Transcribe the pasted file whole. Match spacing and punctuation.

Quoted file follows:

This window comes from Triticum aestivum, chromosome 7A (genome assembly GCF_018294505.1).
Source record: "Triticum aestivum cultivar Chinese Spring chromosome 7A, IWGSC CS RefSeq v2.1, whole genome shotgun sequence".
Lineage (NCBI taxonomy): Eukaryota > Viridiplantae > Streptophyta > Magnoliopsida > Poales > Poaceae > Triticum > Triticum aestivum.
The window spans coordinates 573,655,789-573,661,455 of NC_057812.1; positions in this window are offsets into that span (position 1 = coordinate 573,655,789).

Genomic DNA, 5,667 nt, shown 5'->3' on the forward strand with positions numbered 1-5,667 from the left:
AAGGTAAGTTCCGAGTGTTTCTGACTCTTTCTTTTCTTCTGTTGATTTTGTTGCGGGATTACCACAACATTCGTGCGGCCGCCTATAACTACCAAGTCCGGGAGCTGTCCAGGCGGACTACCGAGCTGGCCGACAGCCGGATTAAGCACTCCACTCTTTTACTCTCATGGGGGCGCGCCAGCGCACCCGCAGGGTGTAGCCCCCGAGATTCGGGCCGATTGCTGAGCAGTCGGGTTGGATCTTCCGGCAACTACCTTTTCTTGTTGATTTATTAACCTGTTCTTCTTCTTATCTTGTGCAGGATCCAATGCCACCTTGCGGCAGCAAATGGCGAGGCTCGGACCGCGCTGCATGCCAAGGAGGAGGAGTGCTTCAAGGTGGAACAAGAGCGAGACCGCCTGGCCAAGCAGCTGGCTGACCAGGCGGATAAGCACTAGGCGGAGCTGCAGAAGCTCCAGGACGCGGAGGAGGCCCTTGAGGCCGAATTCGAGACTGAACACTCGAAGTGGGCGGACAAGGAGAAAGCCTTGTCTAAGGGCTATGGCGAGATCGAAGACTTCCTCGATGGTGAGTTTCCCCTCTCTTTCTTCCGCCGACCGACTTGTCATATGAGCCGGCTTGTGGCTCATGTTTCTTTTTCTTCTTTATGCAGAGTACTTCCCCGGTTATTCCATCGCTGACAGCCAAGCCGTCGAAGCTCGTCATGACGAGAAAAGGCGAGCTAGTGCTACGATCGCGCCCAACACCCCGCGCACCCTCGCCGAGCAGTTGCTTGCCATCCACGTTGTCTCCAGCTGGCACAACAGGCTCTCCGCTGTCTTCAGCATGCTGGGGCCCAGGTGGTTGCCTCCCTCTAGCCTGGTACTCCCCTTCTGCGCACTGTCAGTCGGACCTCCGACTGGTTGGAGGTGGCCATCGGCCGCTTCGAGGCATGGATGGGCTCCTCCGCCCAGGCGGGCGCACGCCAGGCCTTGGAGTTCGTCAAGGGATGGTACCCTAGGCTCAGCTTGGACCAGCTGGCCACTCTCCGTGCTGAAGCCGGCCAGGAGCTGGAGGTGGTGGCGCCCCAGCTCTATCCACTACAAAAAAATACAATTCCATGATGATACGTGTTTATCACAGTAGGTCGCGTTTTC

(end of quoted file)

This window comes from Triticum aestivum, chromosome 7A (genome assembly GCF_018294505.1).
Source record: "Triticum aestivum cultivar Chinese Spring chromosome 7A, IWGSC CS RefSeq v2.1, whole genome shotgun sequence".
Lineage (NCBI taxonomy): Eukaryota > Viridiplantae > Streptophyta > Magnoliopsida > Poales > Poaceae > Triticum > Triticum aestivum.
The window spans coordinates 573,655,789-573,661,455 of NC_057812.1; positions in this window are offsets into that span (position 1 = coordinate 573,655,789).

Genomic DNA, 5,667 nt, shown 5'->3' on the forward strand with positions numbered 1-5,667 from the left:
AAGGTAAGTTCCGAGTGTTTCTGACTCTTTCTTTTCTTCTGTTGATTTTGTTGCGGGATTACCACAACATTCGTGCGGCCGCCTATAACTACCAAGTCCGGGAGCTGTCCAGGCGGACTACCGAGCTGGCCGACAGCCGGATTAAGCACTCCACTCTTTTACTCTCATGGGGGCGCGCCAGCGCACCCGCAGGGTGTAGCCCCCGAGATTCGGGCCGATTGCTGAGCAGTCGGGTTGGATCTTCCGGCAACTACCTTTTCTTGTTGATTTATTAACCTGTTCTTCTTCTTATCTTGTGCAGGATCCAATGCCACCTTGCGGCAGCAAATGGCGAGGCTCGGACCGCGCTGCATGCCAAGGAGGAGGAGTGCTTCAAGGTGGAACAAGAGCGAGACCGCCTGGCCAAGCAGCTGGCTGACCAGGCGGATAAGCACTAGGCGGAGCTGCAGAAGCTCCAGGACGCGGAGGAGGCCCTTGAGGCCGAATTCGAGACTGAACACTCGAAGTGGGCGGACAAGGAGAAAGCCTTGTCTAAGGGCTATGGCGAGATCGAAGACTTCCTCGATGGTGAGTTTCCCCTCTCTTTCTTCCGCCGACCGACTTGTCATATGAGCCGGCTTGTGGCTCATGTTTCTTTTTCTTCTTTATGCAGAGTACTTCCCCGGTTATTCCATCGCTGACAGCCAAGCCGTCGAAGCTCGTCATGACGAGAAAAGGCGAGCTAGTGCTACGATCGCGCCCAACACCCCGCGCACCCTCGCCGAGCAGTTGCTTGCCATCCACGTTGTCTCCAGCTGGCACAACAGGCTCTCCGCTGTCTTCAGCATGCTGGGGCCCAGGTGGTTGCCTCCCTCTAGCCTGGTACTCCCCTTCTGCGCACTGTCAGTCGGACCTCCGACTGGTTGGAGGTGGCCATCGGCCGCTTCGAGGCATGGATGGGCTCCTCCGCCCAGGCGGGCGCACGCCAGGCCTTGGAGTTCGTCAAGGGATGGTACCCTAGGCTCAGCTTGGACCAGCTGGCCACTCTCCGTGCTGAAGCCGGCCAGGAGCTGGAGGTGGTGGCGCCCCAGCTCTATCCACTACAAAAAAATACAATTCCATGATGATACGTGTTTATCACAGTAGGTCGCGTTTTC